Year : 2012  |  Volume : 5  |  Issue : 1  |  Page : 47--50

"Vanishing" pulmonary valve stenosis


Nofil I Arain, James H Moller, Lee A Pyles, Shanthi Sivanandam 
 Department of Pediatrics, University of Minnesota, Division of Pediatric Cardiology, East Building, Minneapolis, MN, US

Correspondence Address:
Shanthi Sivanandam
Department of Pediatrics, East Building, 5th Floor, Room MB 551, 2450 Riverside Avenue, Minneapolis, MN 55454
US

Abstract

Objective: Both spontaneous resolution and progression of mild pulmonary valve stenosis (PS) have been reported. We reviewed characteristics of the pulmonary valve (PV) to determine factors that could influence resolution of mild PS. Methods: Fifteen asymptomatic pediatric patients with spontaneous resolution of isolated mild PS were retrospectively reviewed. Results: There was no correlation between the PV gradient, clinical presentation, age at diagnosis, or PV morphology. The PV annulus was small at initial presentation, which normalized at follow up. When corrected for the body surface area (z-score), the PV annulus was normal in all patients, including at initial evaluation. Conclusions: Based on our observation, neither age at diagnosis, nor PV-morphology-influenced resolution of mild PS. The variable clinical presentation makes it difficult to categorize and observe mild PS by auscultation alone. The PV annulus z-score could be a useful adjunct to determine the course and serial observation of mild PS.



How to cite this article:
Arain NI, Moller JH, Pyles LA, Sivanandam S. "Vanishing" pulmonary valve stenosis.Ann Pediatr Card 2012;5:47-50


How to cite this URL:
Arain NI, Moller JH, Pyles LA, Sivanandam S. "Vanishing" pulmonary valve stenosis. Ann Pediatr Card [serial online] 2012 [cited 2019 Sep 19 ];5:47-50
Available from: http://www.annalspc.com/text.asp?2012/5/1/47/93711


Full Text

 Introduction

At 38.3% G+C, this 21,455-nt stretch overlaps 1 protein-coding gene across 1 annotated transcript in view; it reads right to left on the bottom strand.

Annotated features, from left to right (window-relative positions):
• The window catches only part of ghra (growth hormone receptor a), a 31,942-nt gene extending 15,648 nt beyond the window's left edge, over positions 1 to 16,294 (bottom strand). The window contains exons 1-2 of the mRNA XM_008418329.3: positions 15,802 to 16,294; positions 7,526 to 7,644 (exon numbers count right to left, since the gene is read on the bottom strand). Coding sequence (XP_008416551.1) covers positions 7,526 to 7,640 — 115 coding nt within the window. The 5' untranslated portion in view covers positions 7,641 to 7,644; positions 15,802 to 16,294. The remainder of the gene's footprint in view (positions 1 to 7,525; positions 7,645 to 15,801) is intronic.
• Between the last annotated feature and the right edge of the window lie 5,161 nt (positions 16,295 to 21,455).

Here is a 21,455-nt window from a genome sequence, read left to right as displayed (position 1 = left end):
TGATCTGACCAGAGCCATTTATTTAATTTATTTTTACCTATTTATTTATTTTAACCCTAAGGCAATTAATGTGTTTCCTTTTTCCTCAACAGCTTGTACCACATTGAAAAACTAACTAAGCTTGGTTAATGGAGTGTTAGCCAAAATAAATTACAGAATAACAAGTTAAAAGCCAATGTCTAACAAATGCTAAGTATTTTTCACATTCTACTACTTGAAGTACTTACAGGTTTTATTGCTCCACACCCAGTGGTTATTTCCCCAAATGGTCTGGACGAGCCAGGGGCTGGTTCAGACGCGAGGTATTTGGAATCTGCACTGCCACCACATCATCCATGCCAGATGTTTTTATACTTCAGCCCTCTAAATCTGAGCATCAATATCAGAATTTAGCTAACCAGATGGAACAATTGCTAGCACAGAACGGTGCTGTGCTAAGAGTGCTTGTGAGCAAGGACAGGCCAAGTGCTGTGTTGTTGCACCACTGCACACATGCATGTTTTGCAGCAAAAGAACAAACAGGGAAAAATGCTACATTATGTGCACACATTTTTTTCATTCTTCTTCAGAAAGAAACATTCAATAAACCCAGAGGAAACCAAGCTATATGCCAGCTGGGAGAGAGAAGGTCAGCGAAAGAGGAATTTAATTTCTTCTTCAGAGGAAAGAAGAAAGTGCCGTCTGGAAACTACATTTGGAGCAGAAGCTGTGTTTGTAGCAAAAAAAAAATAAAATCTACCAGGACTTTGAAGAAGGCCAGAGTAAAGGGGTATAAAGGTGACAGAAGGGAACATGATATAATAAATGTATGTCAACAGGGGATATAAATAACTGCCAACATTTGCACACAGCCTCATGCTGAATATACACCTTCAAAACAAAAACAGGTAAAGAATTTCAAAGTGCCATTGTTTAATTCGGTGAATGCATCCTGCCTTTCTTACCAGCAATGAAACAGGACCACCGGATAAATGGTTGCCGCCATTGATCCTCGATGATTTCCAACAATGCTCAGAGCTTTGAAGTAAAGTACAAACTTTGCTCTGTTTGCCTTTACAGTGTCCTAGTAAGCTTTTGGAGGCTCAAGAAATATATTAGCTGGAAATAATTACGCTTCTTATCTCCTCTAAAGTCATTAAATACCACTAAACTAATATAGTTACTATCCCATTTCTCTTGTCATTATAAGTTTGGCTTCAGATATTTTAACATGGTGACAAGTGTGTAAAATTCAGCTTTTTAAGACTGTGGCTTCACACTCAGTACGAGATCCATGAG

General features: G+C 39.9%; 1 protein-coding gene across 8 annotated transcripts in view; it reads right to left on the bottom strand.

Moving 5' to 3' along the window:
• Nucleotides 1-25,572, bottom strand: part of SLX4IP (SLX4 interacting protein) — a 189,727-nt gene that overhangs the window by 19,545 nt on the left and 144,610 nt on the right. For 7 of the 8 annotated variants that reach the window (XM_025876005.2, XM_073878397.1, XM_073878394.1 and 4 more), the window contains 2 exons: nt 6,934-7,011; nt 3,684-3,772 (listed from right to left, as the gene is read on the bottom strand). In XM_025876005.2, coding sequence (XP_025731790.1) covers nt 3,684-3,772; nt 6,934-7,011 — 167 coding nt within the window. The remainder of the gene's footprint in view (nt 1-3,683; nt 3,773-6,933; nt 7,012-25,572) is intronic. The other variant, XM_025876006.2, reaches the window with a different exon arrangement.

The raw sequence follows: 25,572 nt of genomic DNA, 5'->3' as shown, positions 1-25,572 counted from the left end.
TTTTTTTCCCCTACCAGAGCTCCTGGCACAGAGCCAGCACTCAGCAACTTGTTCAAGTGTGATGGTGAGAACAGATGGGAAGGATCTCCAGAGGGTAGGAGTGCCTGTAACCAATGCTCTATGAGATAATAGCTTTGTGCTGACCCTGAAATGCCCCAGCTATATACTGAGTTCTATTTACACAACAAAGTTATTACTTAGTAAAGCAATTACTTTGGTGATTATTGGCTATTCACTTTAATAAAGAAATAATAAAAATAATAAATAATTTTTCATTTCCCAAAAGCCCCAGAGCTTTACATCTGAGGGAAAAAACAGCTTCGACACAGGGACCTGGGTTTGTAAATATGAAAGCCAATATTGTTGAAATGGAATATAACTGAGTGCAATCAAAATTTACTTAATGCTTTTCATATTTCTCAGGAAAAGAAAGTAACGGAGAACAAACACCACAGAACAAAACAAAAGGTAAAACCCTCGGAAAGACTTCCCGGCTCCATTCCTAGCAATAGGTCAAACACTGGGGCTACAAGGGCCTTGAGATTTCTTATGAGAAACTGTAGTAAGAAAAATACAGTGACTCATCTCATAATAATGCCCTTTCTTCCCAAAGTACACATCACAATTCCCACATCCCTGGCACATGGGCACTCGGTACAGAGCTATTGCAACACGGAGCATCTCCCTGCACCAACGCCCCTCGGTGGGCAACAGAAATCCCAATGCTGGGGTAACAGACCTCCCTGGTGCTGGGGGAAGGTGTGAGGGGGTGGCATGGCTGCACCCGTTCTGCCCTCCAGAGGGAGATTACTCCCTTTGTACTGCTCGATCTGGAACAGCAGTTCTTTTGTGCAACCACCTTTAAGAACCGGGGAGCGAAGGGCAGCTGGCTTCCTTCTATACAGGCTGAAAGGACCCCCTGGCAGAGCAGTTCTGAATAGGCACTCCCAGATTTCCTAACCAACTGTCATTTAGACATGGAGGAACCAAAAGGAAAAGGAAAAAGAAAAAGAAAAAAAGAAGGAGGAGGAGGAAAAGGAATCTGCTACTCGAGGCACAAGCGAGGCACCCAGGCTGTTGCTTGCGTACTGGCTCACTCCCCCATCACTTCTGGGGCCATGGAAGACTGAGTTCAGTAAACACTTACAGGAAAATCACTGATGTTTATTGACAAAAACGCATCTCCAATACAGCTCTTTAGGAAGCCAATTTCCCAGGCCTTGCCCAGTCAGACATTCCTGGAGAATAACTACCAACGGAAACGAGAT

Isolated pulmonary valve stenosis (PS) is a common congenital heart lesion with a perplexing natural history. The reported prevalence is 8-10% of all congenital heart lesions. [1] Although based on cardiac catheterization data, most natural history studies reveal no progression of mild PS. [2] Both spontaneous resolution of severe PS, [3] and progression of mild PS requiring intervention have been reported in infants. [4] Whereas some speculate lack of adequate growth of the PV orifice in PS, [5] we know linear growth of the PV orifice even in stenotic valves occurs with time. [6]

Recent natural history studies based on echocardiographic Doppler gradients are equally confusing. Again, lack of progression, [7] resolution, [8] as well as worsening of mild PS in neonates and young infants [9] has been reported.

In general, there is lack of consensus on the natural history and the frequency of observation in patients with mild PS. [10],[11] We reviewed the clinical and echocardiographic characteristics of the PV in patients with isolated mild PS that resolved spontaneously over time. An attempt was made to identify factors that could influence resolution of mild PS.

 Materials and Methods



The study was approved by the institutional review board of the University of Minnesota. Fifteen asymptomatic pediatric patients (<18 years at diagnosis) followed for isolated mild PS (PV gradient <40 mmHg), between November 1994 and August 2009 were selected. Two staff pediatric cardiologists at the University of Minnesota performed a retrospective review of charts, echocardiography studies, and echocardiography reports. Echocardiograms were reviewed on a Hewlett Packard Philips Sonos 5500 Ultrasound machine. All measurements were corrected for gender and body surface area and were represented as z-score values. [12] For echocardiogram images unavailable for review, information was extracted from patient charts and echocardiography reports. The patient inclusion criteria were clinical (at least a grade 2/6 systolic murmur or a murmur associated with a systolic click) or echocardographic [peak PV gradient of ≥16 mm Hg or an abnormal PV (thickened or doming)] evidence of mild PS. On the last follow up visit, patients had no clinical or echocardiographic evidence to suggest PS.

 Results



[Table 1] summarizes the clinical and echocardiographic findings of the 15 patients followed for mild PS.